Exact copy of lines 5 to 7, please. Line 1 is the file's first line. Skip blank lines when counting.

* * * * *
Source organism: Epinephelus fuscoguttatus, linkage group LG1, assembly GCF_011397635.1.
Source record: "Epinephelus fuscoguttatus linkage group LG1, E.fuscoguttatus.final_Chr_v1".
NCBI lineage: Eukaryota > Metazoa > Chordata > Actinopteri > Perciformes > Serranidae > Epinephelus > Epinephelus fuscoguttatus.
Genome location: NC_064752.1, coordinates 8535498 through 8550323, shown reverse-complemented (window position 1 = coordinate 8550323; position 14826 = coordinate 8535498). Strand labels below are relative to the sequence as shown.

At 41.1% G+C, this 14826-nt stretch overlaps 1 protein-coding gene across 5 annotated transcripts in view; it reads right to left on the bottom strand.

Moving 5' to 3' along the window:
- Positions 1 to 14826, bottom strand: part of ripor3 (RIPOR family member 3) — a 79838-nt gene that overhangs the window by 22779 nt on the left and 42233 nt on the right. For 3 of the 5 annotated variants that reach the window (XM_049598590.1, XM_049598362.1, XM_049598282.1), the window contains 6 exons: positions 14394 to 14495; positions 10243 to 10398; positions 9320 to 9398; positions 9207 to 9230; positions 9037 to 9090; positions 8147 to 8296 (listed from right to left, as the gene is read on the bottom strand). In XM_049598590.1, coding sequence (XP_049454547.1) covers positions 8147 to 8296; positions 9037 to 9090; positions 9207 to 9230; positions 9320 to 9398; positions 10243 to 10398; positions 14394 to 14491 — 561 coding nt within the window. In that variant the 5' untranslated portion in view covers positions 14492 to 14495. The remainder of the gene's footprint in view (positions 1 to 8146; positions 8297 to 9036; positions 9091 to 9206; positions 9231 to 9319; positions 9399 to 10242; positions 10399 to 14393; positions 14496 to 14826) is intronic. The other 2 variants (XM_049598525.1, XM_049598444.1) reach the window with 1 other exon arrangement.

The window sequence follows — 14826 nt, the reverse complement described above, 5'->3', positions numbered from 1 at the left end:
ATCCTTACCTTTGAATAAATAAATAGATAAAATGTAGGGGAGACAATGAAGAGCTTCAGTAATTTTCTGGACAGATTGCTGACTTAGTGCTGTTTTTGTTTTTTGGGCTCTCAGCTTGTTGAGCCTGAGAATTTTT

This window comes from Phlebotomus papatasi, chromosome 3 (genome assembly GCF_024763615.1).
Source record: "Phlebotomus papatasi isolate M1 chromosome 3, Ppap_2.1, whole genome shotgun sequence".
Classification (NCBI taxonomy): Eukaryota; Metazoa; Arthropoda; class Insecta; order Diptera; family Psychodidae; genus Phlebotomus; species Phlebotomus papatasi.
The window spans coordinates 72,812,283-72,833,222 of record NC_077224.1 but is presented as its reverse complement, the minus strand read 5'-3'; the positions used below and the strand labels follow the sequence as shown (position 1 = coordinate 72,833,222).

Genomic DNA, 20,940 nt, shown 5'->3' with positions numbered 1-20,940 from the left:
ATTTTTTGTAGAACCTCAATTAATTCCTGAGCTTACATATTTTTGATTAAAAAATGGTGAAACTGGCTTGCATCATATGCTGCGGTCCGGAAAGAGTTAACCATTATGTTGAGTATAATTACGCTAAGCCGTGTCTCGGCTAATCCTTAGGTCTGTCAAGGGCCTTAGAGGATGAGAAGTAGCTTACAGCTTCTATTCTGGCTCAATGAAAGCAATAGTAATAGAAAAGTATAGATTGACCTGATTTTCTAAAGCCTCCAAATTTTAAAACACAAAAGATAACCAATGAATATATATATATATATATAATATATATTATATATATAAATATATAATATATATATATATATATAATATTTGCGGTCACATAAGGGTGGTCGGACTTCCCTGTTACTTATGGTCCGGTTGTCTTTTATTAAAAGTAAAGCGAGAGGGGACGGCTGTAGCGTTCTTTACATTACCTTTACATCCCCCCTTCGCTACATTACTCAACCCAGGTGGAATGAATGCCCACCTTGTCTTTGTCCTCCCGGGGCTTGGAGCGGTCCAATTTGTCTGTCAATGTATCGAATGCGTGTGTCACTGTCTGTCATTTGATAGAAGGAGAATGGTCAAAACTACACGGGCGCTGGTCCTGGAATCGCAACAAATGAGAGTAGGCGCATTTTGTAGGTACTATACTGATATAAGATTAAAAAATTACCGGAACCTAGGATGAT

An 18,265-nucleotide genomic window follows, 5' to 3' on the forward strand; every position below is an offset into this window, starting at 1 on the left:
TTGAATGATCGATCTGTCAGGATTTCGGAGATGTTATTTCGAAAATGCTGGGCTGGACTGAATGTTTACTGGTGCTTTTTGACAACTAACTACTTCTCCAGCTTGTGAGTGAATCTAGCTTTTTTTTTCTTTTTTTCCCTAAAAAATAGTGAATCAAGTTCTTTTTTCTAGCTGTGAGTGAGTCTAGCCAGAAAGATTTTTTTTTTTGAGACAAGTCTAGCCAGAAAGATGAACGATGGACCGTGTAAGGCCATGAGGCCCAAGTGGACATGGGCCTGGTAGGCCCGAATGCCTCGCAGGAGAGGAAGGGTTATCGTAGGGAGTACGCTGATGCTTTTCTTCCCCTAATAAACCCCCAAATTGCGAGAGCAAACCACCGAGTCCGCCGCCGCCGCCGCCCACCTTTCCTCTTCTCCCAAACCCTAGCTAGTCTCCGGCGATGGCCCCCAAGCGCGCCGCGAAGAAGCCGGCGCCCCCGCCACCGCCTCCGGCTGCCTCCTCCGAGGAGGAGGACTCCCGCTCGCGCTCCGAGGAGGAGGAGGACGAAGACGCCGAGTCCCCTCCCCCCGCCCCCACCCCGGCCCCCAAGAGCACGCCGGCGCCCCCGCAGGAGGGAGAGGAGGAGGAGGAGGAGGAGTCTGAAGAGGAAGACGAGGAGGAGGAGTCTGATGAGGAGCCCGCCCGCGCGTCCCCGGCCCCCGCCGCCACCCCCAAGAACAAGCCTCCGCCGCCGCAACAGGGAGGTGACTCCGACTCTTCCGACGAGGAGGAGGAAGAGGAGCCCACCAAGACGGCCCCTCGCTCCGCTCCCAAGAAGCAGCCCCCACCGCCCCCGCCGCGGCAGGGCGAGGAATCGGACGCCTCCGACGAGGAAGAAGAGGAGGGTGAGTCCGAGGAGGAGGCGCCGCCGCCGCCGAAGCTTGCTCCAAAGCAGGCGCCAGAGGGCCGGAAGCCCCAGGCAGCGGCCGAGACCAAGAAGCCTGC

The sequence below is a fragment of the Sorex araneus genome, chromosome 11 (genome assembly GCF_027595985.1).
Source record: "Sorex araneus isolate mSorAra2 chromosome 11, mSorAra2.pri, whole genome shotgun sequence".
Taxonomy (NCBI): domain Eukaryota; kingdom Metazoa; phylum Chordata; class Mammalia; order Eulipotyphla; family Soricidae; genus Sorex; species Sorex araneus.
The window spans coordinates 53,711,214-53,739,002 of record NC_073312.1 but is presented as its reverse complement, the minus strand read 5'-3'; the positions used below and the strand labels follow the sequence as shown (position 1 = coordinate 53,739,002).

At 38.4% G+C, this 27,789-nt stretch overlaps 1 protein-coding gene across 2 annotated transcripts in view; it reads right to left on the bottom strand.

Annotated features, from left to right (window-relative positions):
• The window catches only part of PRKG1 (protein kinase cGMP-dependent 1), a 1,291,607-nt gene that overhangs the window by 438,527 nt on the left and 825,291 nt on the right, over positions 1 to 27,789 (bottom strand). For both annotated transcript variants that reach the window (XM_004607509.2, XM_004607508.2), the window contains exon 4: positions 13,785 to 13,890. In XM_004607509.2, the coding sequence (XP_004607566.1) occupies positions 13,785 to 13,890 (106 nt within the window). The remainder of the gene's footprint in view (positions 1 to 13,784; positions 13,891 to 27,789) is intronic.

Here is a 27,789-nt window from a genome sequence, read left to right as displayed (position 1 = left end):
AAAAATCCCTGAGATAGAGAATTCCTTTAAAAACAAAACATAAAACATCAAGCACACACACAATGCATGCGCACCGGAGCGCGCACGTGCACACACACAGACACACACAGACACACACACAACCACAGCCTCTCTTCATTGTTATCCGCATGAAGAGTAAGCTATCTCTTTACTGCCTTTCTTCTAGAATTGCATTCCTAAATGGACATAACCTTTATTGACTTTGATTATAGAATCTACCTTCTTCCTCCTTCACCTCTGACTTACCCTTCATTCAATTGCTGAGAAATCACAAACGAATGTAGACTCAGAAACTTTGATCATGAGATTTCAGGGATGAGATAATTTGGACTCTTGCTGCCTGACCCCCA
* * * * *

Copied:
At 41.1% G+C, this 14826-nt stretch overlaps 1 protein-coding gene across 5 annotated transcripts in view; it reads right to left on the bottom strand.

Moving 5' to 3' along the window:
- Positions 1 to 14826, bottom strand: part of ripor3 (RIPOR family member 3) — a 79838-nt gene that overhangs the window by 22779 nt on the left and 42233 nt on the right. For 3 of the 5 annotated variants that reach the window (XM_049598590.1, XM_049598362.1, XM_049598282.1), the window contains 6 exons: positions 14394 to 14495; positions 10243 to 10398; positions 9320 to 9398; positions 9207 to 9230; positions 9037 to 9090; positions 8147 to 8296 (listed from right to left, as the gene is read on the bottom strand). In XM_049598590.1, coding sequence (XP_049454547.1) covers positions 8147 to 8296; positions 9037 to 9090; positions 9207 to 9230; positions 9320 to 9398; positions 10243 to 10398; positions 14394 to 14491 — 561 coding nt within the window. In that variant the 5' untranslated portion in view covers positions 14492 to 14495. The remainder of the gene's footprint in view (positions 1 to 8146; positions 8297 to 9036; positions 9091 to 9206; positions 9231 to 9319; positions 9399 to 10242; positions 10399 to 14393; positions 14496 to 14826) is intronic. The other 2 variants (XM_049598525.1, XM_049598444.1) reach the window with 1 other exon arrangement.